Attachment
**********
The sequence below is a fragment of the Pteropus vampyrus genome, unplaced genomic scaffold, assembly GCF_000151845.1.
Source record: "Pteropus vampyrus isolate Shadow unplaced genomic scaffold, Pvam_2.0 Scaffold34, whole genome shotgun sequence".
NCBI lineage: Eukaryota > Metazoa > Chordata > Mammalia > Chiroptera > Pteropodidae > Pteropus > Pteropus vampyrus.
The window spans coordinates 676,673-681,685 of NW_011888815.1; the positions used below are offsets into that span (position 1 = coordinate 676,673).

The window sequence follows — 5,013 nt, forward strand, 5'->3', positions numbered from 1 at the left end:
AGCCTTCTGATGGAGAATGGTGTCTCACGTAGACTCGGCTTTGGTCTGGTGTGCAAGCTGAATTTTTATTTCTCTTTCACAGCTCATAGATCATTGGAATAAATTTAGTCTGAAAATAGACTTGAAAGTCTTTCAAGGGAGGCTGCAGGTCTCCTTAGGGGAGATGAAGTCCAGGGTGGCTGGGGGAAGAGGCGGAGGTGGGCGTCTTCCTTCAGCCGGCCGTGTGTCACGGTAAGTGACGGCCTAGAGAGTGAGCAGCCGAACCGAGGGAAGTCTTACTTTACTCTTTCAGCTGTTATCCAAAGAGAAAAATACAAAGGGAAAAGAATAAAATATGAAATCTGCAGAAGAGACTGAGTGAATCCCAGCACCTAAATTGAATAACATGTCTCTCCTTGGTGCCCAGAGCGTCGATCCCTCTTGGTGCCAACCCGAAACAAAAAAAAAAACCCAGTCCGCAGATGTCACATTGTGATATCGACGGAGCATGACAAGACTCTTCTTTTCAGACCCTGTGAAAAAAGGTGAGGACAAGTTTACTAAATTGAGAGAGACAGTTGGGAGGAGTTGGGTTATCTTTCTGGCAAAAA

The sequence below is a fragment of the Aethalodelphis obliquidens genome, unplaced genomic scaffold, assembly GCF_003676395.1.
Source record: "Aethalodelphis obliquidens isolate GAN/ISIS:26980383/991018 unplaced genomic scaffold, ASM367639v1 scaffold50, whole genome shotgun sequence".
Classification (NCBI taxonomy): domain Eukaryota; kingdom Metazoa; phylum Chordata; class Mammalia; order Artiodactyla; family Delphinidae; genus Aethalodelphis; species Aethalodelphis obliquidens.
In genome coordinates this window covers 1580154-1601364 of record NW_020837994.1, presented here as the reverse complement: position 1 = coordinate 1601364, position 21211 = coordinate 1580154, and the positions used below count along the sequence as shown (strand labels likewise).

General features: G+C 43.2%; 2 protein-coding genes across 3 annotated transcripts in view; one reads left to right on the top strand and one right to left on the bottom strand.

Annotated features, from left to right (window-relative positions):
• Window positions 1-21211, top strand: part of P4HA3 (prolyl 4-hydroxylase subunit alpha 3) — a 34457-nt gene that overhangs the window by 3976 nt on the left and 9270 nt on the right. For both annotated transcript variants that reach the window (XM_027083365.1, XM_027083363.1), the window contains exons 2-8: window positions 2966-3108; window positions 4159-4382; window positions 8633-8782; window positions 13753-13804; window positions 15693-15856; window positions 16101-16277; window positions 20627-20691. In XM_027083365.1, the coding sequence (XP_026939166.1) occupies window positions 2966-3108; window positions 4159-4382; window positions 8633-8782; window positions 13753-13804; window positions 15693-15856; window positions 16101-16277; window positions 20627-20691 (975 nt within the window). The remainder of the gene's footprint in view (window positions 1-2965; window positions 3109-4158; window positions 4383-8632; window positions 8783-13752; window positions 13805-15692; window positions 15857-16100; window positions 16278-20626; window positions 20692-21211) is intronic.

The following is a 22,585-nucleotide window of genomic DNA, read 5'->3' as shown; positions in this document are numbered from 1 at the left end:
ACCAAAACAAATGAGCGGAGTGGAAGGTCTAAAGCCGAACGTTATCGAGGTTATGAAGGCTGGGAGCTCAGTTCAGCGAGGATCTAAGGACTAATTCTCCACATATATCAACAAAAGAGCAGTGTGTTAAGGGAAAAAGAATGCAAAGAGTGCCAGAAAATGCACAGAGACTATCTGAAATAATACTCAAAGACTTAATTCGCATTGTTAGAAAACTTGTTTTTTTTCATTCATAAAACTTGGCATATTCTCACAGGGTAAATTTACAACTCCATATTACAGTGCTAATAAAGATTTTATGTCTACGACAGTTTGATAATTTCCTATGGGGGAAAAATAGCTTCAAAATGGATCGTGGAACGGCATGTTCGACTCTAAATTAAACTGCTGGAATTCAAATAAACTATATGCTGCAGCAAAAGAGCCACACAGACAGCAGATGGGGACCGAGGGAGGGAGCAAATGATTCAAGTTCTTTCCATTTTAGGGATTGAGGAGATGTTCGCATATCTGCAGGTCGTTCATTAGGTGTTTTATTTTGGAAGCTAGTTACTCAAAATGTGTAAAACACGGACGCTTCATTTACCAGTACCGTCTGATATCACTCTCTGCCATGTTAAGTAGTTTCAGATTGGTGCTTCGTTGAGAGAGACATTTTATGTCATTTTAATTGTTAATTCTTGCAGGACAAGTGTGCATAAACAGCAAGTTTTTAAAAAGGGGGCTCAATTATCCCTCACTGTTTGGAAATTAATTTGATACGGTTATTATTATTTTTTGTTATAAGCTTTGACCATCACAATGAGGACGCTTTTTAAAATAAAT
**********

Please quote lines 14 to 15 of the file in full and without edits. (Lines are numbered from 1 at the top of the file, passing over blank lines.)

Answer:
The following is a 22,585-nucleotide window of genomic DNA, read 5'->3' as shown; positions in this document are numbered from 1 at the left end:
ACCAAAACAAATGAGCGGAGTGGAAGGTCTAAAGCCGAACGTTATCGAGGTTATGAAGGCTGGGAGCTCAGTTCAGCGAGGATCTAAGGACTAATTCTCCACATATATCAACAAAAGAGCAGTGTGTTAAGGGAAAAAGAATGCAAAGAGTGCCAGAAAATGCACAGAGACTATCTGAAATAATACTCAAAGACTTAATTCGCATTGTTAGAAAACTTGTTTTTTTTCATTCATAAAACTTGGCATATTCTCACAGGGTAAATTTACAACTCCATATTACAGTGCTAATAAAGATTTTATGTCTACGACAGTTTGATAATTTCCTATGGGGGAAAAATAGCTTCAAAATGGATCGTGGAACGGCATGTTCGACTCTAAATTAAACTGCTGGAATTCAAATAAACTATATGCTGCAGCAAAAGAGCCACACAGACAGCAGATGGGGACCGAGGGAGGGAGCAAATGATTCAAGTTCTTTCCATTTTAGGGATTGAGGAGATGTTCGCATATCTGCAGGTCGTTCATTAGGTGTTTTATTTTGGAAGCTAGTTACTCAAAATGTGTAAAACACGGACGCTTCATTTACCAGTACCGTCTGATATCACTCTCTGCCATGTTAAGTAGTTTCAGATTGGTGCTTCGTTGAGAGAGACATTTTATGTCATTTTAATTGTTAATTCTTGCAGGACAAGTGTGCATAAACAGCAAGTTTTTAAAAAGGGGGCTCAATTATCCCTCACTGTTTGGAAATTAATTTGATACGGTTATTATTATTTTTTGTTATAAGCTTTGACCATCACAATGAGGACGCTTTTTAAAATAAAT